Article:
Weighty options

Weight will vary given different conditions. Very turbulent water calls for the use of a flatter shell shaped weight. These weights hug the bottom as water current holds them down. Egg sinkers suggest a different kind of approach to bottom oriented cats. They perform well with a slip sinker rig. Cats, who aren't taking bait in an overly aggressive manner, can be coaxed into biting by feeding out line. Another option is the bell sinker. Relatively inexpensive and available in a wide variety of sizes make this option very adaptable. The only draw back to this weight option is the shear bulk/weight of a selection of weights – How big is your tackle bag!. Finally a lindy style walking weight can have a place in a weight selection. A slow retrieve can be facilitated by a weight that actually walks over obstructions. This approach on occasion can help to localize where cats are most active in a larger area--- later another more specific rig can be employed. One fine point in this area of weighting involves the use of split shot. Split shot can be incredibly handy when tying up more sophisticated rigs. Having it on hand allows for a number of different variation of lead length and drop end length to your rigs.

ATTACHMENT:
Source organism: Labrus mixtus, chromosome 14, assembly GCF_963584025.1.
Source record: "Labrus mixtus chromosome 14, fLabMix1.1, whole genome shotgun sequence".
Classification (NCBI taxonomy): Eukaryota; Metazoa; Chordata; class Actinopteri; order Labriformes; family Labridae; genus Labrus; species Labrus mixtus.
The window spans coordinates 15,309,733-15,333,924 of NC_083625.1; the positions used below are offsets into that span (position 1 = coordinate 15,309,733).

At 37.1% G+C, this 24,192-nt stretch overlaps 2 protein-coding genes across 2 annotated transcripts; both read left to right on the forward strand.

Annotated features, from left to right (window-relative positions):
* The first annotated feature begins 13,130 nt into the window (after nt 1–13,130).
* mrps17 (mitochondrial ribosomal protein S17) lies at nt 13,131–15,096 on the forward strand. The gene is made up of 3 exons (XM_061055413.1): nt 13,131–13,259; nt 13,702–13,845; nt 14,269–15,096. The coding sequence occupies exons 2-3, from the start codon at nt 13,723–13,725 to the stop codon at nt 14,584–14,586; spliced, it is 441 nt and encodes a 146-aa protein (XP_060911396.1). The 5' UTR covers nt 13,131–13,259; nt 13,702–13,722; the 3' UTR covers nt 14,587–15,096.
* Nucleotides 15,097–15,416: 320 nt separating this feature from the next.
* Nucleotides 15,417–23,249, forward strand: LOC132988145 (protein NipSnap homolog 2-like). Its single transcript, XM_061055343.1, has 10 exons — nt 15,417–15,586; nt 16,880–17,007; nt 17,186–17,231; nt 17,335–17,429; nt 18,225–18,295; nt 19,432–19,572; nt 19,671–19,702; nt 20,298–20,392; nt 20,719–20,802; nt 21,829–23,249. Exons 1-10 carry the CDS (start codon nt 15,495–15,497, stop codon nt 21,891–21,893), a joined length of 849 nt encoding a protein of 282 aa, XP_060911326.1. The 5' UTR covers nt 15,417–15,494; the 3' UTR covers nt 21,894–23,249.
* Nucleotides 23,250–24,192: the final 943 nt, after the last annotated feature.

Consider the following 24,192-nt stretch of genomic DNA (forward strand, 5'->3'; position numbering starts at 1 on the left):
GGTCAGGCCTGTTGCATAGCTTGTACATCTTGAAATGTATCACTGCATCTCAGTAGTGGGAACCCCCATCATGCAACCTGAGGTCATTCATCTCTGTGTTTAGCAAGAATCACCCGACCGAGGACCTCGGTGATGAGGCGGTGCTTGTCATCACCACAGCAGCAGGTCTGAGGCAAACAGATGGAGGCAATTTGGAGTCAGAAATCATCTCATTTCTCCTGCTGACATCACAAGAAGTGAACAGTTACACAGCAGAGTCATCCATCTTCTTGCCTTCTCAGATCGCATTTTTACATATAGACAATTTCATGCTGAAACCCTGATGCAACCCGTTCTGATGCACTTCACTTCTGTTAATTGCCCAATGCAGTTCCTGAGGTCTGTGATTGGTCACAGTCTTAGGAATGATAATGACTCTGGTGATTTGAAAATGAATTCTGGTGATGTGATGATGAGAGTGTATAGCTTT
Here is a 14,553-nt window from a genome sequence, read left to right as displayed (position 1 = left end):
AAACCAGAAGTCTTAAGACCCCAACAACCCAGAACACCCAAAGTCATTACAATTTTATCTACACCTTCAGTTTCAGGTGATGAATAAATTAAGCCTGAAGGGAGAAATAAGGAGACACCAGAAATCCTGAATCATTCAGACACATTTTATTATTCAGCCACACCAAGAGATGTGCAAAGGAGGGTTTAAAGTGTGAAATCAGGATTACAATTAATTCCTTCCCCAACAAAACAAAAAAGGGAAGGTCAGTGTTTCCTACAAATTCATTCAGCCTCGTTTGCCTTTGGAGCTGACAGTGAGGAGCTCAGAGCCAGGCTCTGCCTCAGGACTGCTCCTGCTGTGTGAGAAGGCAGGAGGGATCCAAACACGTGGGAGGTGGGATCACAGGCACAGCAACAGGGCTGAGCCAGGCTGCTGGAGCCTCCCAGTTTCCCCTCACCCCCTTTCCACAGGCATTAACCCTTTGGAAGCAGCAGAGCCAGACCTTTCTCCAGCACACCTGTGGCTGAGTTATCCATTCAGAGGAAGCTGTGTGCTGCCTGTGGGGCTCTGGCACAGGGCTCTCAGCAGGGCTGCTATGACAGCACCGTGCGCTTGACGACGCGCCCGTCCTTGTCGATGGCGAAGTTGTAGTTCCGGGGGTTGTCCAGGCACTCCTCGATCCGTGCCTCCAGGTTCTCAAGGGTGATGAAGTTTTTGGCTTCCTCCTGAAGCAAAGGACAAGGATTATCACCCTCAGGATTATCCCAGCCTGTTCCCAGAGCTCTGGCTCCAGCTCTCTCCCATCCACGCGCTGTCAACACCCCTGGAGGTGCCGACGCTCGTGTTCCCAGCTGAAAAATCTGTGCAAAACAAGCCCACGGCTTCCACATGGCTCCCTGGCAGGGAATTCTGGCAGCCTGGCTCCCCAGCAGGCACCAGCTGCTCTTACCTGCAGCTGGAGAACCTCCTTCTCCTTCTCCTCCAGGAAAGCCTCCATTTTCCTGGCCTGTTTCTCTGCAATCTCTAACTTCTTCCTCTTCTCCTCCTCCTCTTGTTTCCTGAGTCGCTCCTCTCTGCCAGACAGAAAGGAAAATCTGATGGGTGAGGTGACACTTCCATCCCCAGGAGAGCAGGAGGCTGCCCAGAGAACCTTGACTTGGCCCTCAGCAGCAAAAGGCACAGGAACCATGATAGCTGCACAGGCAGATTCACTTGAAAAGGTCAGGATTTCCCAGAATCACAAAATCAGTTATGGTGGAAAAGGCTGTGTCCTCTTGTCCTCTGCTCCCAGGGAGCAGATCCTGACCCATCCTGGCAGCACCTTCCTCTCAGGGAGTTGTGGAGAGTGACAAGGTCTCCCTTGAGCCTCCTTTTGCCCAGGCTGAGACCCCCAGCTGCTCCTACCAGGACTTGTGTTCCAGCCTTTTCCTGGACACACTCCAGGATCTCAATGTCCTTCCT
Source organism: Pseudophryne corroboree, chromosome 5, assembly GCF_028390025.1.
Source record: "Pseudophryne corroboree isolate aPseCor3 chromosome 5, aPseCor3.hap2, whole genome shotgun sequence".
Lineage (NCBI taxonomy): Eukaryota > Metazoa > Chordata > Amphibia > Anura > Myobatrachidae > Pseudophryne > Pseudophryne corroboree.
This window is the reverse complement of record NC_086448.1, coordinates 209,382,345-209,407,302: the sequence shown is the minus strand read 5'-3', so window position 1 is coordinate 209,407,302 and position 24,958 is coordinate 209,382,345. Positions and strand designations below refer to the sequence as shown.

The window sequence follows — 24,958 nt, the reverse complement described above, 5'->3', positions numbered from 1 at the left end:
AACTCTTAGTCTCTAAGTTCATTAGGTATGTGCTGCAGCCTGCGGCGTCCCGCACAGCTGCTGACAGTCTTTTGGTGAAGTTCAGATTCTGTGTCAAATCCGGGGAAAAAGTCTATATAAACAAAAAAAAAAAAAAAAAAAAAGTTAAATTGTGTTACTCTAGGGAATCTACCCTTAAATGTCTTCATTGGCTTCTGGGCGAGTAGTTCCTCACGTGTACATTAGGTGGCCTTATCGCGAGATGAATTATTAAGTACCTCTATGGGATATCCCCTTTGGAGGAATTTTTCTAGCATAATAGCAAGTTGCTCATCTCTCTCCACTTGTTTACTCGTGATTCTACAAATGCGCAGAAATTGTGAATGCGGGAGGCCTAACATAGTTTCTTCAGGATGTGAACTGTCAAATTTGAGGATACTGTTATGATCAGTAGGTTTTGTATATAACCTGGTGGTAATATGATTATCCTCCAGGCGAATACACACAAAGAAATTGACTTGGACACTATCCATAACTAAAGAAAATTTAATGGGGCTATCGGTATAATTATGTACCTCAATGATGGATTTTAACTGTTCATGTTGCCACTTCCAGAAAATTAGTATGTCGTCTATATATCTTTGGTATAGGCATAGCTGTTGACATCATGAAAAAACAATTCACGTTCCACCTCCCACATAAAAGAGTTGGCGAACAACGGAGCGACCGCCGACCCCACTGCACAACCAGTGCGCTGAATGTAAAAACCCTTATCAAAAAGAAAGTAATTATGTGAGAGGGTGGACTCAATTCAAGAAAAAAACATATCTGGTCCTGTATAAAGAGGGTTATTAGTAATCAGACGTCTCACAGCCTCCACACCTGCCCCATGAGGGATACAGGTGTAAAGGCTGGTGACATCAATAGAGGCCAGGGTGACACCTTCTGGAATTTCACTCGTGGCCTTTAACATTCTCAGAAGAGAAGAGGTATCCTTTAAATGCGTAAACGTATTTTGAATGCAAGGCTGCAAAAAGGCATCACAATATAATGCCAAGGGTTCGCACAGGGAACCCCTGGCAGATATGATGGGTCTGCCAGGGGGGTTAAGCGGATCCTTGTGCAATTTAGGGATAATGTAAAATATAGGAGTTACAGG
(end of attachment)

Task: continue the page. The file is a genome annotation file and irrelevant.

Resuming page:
"Lead" me to the river

Following weight and swivel, is a part of the rig, which will vary according to conditions where the rig is used as well as the mood of the fish. A longer lead will allow the bait to move around leaving its scent and vibration in a broader area. Short leads help avoid extremes caused by craggy bottoms and tremendous current. Shortening up the lead not only helps avoid the perils mentioned above, but it would seem to control the baits movement (too much movement might even be distracting to a cat who is not overly aggressive) allowing a cat to zero in on your offering. Certainly conditions will be such that the opposite of what has been described above will dictate different lead length and weighting, but that's fishing – give 'em what they want given the mood they're in!